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The Blue & Gray Press | September 26, 2017

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Single White Unemployed Female: Procrastination not Always a Problem

I have a procrastination problem.

It’s more serious than merely listing “procrastinating” under my interests on Facebook. It’s not that I’m lazy—well, at least I don’t think so. I’ve always been pretty bad about it, but senior year has magnified it to a ridiculous amount.

I used to think I had left Senioritis behind in high school, but apparently O’Connell High School decided to Fed-Ex it back to me in Fredericksburg.

Hulu, Netflix Watch Instantly and YouTube have been a great contributor, since I’ve been able to find episodes of Daria and Freaks and Geeks, as well as all my favorite teen movies of the ’90s.

I’ll try to start my assignments ahead of time by going somewhere inspirational, like a library or Hyperion, hoping that the aroma of roasted beans and caffeine will work like Adderall and I’ll morph into a reading and writing machine.

This never works, and somehow I get distracted. I find a way to sidetrack from my paper, project or exam study session.

Simply getting a song stuck in my head will trigger my procrastination. I’ll start with a paper for Sociolinguistics, and somehow, a strange train of thought begins. I start humming The Smith’s “Heaven Knows I’m Miserable Now” and end up on the Wikipedia page for Raffi’s song “Bananaphone.”

I feel like the black sheep in the family when it comes to this bad habit. My mom has never been the doing-things-at-the-last-minute type, my dad likes to take care of things as soon as they need to be done and my sister will start and finish things a week before they’re due. I, on the other hand, can’t complete something unless it’s due the next day.

Though it sounds like a curse and a burden, there are some good things that can come out of being a procrastinator. I work much better under the pressure of a deadline, which some professions, like journalism, consider an asset. I always trust my instincts when I write because I don’t have time to second-guess myself.

That all being said, procrastination has a lot more cons than pros. As a result, I’ve made a New Year’s Resolution to not do things at the last minute. I want to know what it’s like to have free time before the big assignment’s due, because I did it ahead of time. I’m going to try to waste my time on YouTube and Netflix after I’ve (gasp!) finished my paper.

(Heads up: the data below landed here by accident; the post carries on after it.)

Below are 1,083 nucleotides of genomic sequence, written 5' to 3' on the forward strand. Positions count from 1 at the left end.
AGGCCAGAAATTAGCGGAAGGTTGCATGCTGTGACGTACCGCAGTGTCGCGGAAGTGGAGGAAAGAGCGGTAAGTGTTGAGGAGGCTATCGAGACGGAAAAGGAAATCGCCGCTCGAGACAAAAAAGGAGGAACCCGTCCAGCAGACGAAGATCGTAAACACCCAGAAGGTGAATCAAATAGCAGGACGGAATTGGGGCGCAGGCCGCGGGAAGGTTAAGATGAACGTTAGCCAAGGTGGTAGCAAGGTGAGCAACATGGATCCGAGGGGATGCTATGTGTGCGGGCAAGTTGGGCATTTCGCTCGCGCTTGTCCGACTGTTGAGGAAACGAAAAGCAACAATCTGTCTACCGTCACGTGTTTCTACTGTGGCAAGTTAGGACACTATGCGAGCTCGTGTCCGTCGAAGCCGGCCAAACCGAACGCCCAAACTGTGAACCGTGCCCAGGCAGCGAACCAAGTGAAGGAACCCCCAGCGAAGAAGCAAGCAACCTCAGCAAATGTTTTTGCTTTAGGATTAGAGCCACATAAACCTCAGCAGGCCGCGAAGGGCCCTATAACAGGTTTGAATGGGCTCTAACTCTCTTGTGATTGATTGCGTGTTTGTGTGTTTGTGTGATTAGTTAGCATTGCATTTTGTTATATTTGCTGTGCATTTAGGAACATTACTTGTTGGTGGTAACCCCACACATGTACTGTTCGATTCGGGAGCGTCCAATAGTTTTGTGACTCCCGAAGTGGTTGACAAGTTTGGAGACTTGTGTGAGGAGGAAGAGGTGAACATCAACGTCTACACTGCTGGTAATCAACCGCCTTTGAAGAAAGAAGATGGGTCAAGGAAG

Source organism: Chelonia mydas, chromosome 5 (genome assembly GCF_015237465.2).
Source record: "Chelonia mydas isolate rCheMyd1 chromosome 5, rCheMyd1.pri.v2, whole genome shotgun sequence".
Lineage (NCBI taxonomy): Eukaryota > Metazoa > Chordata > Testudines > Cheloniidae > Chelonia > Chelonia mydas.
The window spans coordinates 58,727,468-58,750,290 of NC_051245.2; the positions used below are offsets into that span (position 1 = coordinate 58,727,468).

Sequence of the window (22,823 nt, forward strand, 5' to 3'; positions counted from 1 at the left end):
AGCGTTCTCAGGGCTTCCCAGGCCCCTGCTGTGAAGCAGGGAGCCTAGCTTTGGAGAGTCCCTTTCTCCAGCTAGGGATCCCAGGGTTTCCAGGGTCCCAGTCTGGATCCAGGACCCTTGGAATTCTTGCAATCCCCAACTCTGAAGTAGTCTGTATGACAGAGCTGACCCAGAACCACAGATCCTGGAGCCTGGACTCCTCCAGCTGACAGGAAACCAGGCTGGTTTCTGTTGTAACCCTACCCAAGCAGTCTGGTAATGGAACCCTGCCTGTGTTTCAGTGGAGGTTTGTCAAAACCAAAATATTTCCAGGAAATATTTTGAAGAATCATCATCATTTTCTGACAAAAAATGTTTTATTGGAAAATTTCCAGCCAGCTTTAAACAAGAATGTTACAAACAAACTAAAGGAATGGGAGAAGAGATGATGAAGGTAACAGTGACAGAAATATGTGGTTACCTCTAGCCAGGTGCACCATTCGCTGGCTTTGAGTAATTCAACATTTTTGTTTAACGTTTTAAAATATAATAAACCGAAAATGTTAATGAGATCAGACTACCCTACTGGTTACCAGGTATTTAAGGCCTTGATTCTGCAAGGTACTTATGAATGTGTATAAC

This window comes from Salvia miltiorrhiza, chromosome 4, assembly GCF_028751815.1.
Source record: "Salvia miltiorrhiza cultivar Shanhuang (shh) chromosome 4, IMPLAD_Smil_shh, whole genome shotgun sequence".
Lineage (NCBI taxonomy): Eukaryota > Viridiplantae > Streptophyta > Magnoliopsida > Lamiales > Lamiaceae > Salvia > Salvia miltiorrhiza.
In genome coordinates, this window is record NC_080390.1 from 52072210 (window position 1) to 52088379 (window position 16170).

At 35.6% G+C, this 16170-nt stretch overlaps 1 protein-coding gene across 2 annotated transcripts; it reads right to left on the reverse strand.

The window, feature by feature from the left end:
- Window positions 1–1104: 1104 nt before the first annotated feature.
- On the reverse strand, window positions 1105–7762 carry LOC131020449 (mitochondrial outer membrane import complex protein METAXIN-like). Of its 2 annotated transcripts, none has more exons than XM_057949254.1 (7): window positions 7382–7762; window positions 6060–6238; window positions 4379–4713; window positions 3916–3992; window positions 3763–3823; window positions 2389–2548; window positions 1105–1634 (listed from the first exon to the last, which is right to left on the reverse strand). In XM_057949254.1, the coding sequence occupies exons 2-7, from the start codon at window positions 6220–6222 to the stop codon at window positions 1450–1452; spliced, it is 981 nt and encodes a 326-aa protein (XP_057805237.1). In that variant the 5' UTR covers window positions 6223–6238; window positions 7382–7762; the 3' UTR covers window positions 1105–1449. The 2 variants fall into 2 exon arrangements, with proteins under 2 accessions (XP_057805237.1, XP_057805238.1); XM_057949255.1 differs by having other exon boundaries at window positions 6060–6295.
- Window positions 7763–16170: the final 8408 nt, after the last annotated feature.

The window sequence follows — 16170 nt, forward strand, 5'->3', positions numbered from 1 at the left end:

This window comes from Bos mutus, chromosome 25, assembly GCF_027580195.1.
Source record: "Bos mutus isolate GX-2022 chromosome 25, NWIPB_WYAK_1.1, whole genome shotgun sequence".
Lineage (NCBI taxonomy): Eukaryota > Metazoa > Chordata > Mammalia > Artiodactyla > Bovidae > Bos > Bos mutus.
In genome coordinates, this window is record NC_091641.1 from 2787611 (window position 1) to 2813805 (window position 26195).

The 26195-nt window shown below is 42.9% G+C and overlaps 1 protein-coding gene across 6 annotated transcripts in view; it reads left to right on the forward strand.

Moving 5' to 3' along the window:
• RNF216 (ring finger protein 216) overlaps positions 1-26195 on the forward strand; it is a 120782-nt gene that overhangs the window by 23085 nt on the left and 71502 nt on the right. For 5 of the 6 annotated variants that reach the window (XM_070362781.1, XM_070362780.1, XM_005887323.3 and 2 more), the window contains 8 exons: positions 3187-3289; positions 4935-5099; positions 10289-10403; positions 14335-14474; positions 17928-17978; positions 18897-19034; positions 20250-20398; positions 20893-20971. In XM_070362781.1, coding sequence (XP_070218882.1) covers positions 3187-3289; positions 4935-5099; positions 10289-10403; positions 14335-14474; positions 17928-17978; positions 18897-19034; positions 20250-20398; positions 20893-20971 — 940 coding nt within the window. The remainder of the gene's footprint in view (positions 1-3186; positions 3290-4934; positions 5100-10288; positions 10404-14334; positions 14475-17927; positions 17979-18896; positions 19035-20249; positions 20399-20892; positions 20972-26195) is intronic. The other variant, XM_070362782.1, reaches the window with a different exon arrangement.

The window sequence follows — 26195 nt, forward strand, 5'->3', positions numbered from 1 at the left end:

By the next Bullet issue, I’ll have a new article due for this column, and I’m going to try to start it this weekend. I’ll probably start on it when I’m on the train to D.C. for my internship. Actually, maybe I’ll start this weekend and go to Hyperion. Wait a sec, it’s my birthday, crap. You know, I have a few hours before deadline, so I’ll crank it out then.

Comments

  1. Humberto

    I’ve read your articles and don’t get it. Is there an ongoing thesis here? Your articles don’t connect to being a white single unemployed female. As far as I’m concerned, having an internship and being a full time student isn’t the same as unemployed. If you tried to file for unemployment you wouldn’t get it. Actually, after reading your last article, I don’t think that you would file on time since you like to procrastinate.

    I would like to see more meat in these pieces. These feel like diary entries rather than commentary on life which I would like to see. thanks for writing.

    H Chavez

  2. Long time reader, first time commenter!

    First let me just say that I enjoy where this column is heading, but I agree with Humberto. The author doesn’t seem to be able to get past trying to impress readers with her wide array of vague pop culture references, but I’m confident that if she could the entire paper would benefit. Although the occasional cultural comparison can strengthen the work, these references should be used sparingly and not as a crutch for an insecure girl who just wants an entire readership to like her. Basically what I’m saying is that there are more pop culture references in one of Miss Begin’s columns than there are STDs in an entire fraternity house–now let’s get the Bullet some Valtrex and move forward with what has potential to be an informative and interesting column.

  3. Cameron

    I think the fact that there is no strong thesis is partially intentional. The column is about a young woman who doesn’t know exactly where she is going in life. One day her mind is here, the other day its there. Also, I believe that the “vague pop culture references” are great. Not only are they funny, they personify the Single White Unemployed Females out there who stalk tmz.com and Perez Hilton.

  4. SB

    I enjoyed reading this piece and it is definitely a topic that most of UMW can relate to since majority of the campus is made up of white females. The use of overly used pop culture references hardly amounts to the STDs in an entire fraternity house. She was just trying to connect with the audience, which I thought she did very well. Also, I think for unemployment purposes here, unemployed = no income. Being a student = no income. Having an internship = no income. So I would guess that she is, indeed, unemployed. 🙂

  5. Gabbi

    I would like to rebut SB: as a student here at UMW, I would like to speak for everyone at school and say that 95% of the population’s parents are paying for their lives right now. When your parents are paying for everything, as I suspect is the author’s situation, you are not unemployed technically since you do not need alternative sources of money to sustain your life.

  6. SB, I have a question regarding your logic: what does being a white female have to do with procrastination? And you’re right about the number of pop culture references not equaling the number of STDs in a frat house. Forgive me for my hyperbole.

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